Steve Evans ("Advance Australia corflutes suggest it's lucky David Pocock was tougher when he was a Wallaby", canberratimes.com.au, April 28) writes that because Pocock once chained himself to a bulldozer, that makes him "a green".
Based on that logic, if Steve ever went on a bender at uni and got too drunk - as a random example - then he must be an alcoholic.
Apparently single actions in one's life now brand you a certain way for life. I once accidentally did 20km/h over the speed limit in an honest mistake. The police pulled me over and let me off with a warning. I must be a speeding menace on the roads now though, branded for life by Steve's logic.
Steve's argument is as hollow as the intentions of the LNP around an ICAC and as facetious as the LNP's take on climate change. One can care about climate change or attend or even participate (heaven forbid) in a protest without being "a green" or any other label you want to pigeonhole someone with.
Steve's attempted defence of Advance Australia's ads about Pocock is weak and simply false. I hear Pocock showed compassion one time as well, must be soft woke lefty for sure. The Canberra Times has generally stayed above this level of puerile discourse so far but this opinion piece is a glaring exception.
I would ask Steve to please go and shine some light on something that matters instead of using so many words just to call Pocock "a green".
Steve Evans correctly identifies a thick skin as an essential attribute for a politician, given the continual lowering of the bar by the conservatives.
But whining about your opponents' tactics is also bread and butter politics. Mr Pocock is simply demonstrating he has a range of political skills.
Steve Evans thinks David Pocock is weak for getting offended by the Advance Australia corflute depicting him as a covert member of The Greens ("Lucky Pocock was tougher as a player", April 28). The corflute suggests that Pocock is dishonest by publicly presenting himself as an independent he is really representing The Greens. Publishing something that suggests someone is dishonest or deceitful has been grounds for many a defamation action in this country.
If Pocock is to be accused of any form of weakness that makes him unsuited for Australian politics, it ought to be because he has merely complained rather than sued.
Our politicians lead the world in taking outraged umbrage and suing their defamers.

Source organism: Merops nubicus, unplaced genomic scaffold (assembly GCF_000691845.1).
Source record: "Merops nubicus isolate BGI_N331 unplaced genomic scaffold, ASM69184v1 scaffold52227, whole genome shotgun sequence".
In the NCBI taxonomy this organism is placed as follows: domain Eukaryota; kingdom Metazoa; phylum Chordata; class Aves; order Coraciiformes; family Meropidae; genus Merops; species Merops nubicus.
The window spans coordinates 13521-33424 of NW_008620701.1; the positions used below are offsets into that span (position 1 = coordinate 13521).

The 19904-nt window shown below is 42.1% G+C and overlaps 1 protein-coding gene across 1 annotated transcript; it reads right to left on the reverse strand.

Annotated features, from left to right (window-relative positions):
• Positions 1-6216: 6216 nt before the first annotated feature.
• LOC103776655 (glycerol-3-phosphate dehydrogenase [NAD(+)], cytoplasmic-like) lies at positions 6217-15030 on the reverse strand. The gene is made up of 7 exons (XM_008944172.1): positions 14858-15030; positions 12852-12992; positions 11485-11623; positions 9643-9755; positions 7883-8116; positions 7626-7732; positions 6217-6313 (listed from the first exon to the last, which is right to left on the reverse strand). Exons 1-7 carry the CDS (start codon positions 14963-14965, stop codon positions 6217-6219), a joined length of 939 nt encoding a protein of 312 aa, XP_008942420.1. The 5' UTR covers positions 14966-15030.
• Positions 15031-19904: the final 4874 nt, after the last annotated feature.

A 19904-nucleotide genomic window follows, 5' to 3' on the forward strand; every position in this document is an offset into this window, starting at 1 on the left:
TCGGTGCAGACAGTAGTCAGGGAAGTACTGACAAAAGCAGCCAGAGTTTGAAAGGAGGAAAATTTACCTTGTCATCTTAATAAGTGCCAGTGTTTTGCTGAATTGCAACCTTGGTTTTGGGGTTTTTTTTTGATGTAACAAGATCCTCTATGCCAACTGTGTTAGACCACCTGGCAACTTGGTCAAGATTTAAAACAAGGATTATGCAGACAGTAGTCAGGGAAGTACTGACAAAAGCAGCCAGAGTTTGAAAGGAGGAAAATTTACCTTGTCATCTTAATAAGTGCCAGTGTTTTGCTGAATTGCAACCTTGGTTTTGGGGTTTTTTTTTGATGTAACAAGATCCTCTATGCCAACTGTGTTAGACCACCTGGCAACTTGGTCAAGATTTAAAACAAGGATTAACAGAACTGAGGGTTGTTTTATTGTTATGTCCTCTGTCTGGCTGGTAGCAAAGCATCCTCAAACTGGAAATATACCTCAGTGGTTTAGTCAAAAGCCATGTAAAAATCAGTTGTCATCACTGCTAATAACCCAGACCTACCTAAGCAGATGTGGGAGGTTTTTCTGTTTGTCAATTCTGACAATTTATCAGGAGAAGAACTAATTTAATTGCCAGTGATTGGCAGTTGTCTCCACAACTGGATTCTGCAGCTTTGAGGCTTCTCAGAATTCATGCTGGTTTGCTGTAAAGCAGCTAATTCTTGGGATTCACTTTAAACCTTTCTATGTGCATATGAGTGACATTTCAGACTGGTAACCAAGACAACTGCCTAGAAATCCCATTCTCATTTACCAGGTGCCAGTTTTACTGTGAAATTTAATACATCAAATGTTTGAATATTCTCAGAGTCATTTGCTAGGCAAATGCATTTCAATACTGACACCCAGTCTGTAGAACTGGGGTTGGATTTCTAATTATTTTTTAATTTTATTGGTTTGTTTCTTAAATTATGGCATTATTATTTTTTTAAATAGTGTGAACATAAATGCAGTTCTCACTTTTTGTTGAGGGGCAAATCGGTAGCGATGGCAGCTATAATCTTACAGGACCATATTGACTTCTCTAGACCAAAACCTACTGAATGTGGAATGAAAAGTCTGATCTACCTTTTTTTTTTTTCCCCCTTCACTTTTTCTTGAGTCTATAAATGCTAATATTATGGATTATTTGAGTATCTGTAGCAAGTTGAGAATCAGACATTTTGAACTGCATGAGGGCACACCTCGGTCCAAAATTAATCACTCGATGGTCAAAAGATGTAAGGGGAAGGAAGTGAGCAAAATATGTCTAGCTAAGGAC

The list of defamation alumni includes former prime ministers Bob Hawke and John Gorton, former deputy Labor leader Tom Uren, former Whitlam minister Jim Cairns, and Howard-era ministers Tony Abbott and Peter Costello. Not to forget Joe Hockey, the Treasurer who was not "for sale" and Christian Porter.
Would Steve Evans have called that lot sissies?
Senator Zed Seselja says the deceptive signs arranged by right wing group Advance Australia are acceptable because "the Greens and David Pocock look very similar in their policy outlook".
Seselja's own views on a wide range of issues are much closer to the right-wing rump of the National Party than those of the majority of his Liberal colleagues.
Presumably it would be quite okay to depict Seselja opening up his shirt to reveal a National Party T-shirt.
Zed Seselja is wrong. Again.
Remember when he was running for ACT chief minister and asserted on enormous posters that rates would be three times as high unless he was elected? He was wrong then. Perhaps whoever worked out those figures for him is still there and now asserting that Ginninderra CSIRO can be turned into houses in the space of a year.
People weren't fooled last time. If they know anything about what is involved in such a development, they won't be fooled this time. It's time to move on, Zed.
Jenna Price was being too kind in naming a number of candidates "wacky" ("There's no shortage of wackiness when it comes to Australian politicians", canberratimes.com.au) I suggest they were more "mad, bad and dangerous to know".